I once knew a border collie who liked to mess with my head. She would grab a stick, run circles around me, then drop the stick at my feet. Then, when I threw the stick, she would sit down and stare at me as if to say, "No, YOU fetch."
Trico, the co-star of "The Last Guardian" (Sony, for the PlayStation 4, $59.99), is like that. It's an exotic behemoth, a chimerical combination of dog, bird and several other species that may be the most lifelike beast ever seen in a video game. Unfortunately, its stubborn personality makes it a less-than-ideal companion for the poor boy who needs its help escaping from a crumbling death trap.
As "The Last Guardian" begins, the nameless boy wakes up at the bottom of a pit with Trico. The boy is covered with mysterious tattoos, while the animal is badly wounded and chained to the ground. The lad needs to find some food, yank some spears out of Trico's hide and set it free before the twosome can find their way out.
Trico may have wings and feathers, but it can't fly. It does have powerful haunches, so it can leap quite a distance. The boy himself has some rudimentary climbing skills, but they aren't much help in the towering edifices in which he's trapped. So he needs to climb aboard Trico and hope the big lug will follow his suggestions.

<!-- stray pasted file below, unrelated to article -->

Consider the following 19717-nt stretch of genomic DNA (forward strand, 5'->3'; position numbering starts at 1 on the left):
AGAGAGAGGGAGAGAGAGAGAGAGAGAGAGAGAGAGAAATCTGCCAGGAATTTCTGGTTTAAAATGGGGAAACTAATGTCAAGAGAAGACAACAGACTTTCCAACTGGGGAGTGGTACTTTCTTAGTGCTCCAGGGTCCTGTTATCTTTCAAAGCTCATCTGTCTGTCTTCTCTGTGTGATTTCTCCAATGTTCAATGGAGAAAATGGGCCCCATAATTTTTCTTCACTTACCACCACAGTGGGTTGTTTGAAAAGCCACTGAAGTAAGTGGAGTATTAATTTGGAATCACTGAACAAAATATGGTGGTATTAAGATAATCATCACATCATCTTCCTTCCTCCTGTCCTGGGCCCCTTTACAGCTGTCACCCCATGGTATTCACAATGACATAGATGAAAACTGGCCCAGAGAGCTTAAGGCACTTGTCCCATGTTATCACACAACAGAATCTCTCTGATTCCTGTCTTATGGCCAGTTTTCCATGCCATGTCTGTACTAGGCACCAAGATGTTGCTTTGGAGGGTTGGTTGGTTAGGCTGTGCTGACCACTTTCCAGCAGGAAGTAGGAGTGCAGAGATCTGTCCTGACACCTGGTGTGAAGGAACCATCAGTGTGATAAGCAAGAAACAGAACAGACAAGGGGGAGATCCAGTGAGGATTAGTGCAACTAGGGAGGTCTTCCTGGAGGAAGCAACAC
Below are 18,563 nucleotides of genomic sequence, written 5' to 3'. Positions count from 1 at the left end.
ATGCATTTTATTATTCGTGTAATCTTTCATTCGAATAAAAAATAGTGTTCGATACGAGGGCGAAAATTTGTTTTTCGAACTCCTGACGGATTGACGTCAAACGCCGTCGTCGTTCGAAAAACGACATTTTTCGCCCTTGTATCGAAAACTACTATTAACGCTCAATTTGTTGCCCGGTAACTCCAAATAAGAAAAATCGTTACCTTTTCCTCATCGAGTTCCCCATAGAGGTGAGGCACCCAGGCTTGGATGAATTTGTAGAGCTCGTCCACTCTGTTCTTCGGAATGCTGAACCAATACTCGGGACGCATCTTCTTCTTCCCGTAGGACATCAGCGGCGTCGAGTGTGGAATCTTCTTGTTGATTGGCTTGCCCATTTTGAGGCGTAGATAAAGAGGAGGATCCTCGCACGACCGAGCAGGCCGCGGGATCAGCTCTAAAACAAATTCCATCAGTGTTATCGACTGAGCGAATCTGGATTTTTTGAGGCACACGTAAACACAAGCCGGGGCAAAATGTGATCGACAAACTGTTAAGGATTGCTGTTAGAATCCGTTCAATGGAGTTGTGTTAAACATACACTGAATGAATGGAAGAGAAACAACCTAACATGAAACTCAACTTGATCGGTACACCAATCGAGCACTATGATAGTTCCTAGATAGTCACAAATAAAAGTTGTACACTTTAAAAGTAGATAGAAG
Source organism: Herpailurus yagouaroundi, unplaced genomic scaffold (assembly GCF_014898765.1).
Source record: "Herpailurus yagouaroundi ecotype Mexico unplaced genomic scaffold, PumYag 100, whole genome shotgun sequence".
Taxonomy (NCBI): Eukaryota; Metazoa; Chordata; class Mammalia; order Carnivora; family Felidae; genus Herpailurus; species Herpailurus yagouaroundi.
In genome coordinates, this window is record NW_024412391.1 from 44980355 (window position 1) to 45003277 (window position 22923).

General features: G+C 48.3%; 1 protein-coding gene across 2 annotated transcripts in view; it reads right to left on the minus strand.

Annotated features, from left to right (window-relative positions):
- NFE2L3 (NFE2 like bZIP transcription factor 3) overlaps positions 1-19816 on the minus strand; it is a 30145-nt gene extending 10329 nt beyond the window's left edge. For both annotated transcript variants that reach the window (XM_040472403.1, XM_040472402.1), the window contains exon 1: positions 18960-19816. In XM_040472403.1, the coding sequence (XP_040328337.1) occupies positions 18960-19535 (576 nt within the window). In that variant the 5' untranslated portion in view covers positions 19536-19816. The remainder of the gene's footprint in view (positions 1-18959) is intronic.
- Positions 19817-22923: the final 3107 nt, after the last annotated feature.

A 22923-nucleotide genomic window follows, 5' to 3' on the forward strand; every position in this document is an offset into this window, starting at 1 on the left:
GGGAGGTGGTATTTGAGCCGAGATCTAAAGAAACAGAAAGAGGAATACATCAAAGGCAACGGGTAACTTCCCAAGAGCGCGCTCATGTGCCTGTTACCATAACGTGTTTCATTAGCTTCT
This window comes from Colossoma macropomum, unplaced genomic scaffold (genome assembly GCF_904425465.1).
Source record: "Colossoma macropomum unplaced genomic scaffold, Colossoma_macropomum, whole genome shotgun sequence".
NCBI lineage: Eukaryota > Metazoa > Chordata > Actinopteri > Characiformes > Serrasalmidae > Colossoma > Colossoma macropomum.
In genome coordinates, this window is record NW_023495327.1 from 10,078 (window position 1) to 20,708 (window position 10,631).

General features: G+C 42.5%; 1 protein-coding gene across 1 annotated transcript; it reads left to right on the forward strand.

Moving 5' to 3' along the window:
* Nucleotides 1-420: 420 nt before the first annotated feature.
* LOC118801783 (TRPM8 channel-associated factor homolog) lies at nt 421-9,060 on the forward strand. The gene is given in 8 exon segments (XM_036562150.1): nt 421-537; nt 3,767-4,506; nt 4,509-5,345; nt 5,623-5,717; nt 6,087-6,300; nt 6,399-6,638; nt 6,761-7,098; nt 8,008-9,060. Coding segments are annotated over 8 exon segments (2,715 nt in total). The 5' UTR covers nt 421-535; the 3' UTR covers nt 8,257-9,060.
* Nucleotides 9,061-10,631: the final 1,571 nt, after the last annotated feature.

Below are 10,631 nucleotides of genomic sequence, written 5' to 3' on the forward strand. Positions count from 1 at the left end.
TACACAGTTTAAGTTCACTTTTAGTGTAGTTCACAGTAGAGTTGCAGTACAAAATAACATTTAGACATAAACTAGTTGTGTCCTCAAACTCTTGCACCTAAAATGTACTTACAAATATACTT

And that's where frustration sets in. Too many times, I found myself in a situation where the solution seemed apparent if I could just get Trico to play along. So I climbed aboard — a dodgy proposition in itself, since the controls to make the boy climb are shaky. I yelled. I stroked the beast's feathers. I jumped up and down on his head. Then I'd give up and look for another answer — only to watch the stubborn varmint suddenly do exactly what I'd been pleading for all this time.
There's a lesson there, I suppose. Most of life's problems can't be resolved with a logical approach; you need to coax, feed and comfort the other characters involved. But for a game that's essentially one giant maze, I would have preferred a more clearly defined set of rules and commands — or at least a way to know if I was actually getting through to Trico.
More patient players will be more appreciative. "The Last Guardian" is gorgeous, with expansive vistas of the majestic ruins that are so tantalizingly out of reach. And the animation of Trico and the boy is spectacular, letting you observe their initial wariness slowly develop into mutual affection.
Director Fumito Ueda is known for two cult classics, "Ico" and "Shadow of the Colossus," and "The Last Guardian" evokes those games' overwhelming sense of mystery. After a long time in development, though, it may just be too mysterious for even Ueda's fans. Two stars out of four.
Follow Lou Kesten on Twitter @lkesten.
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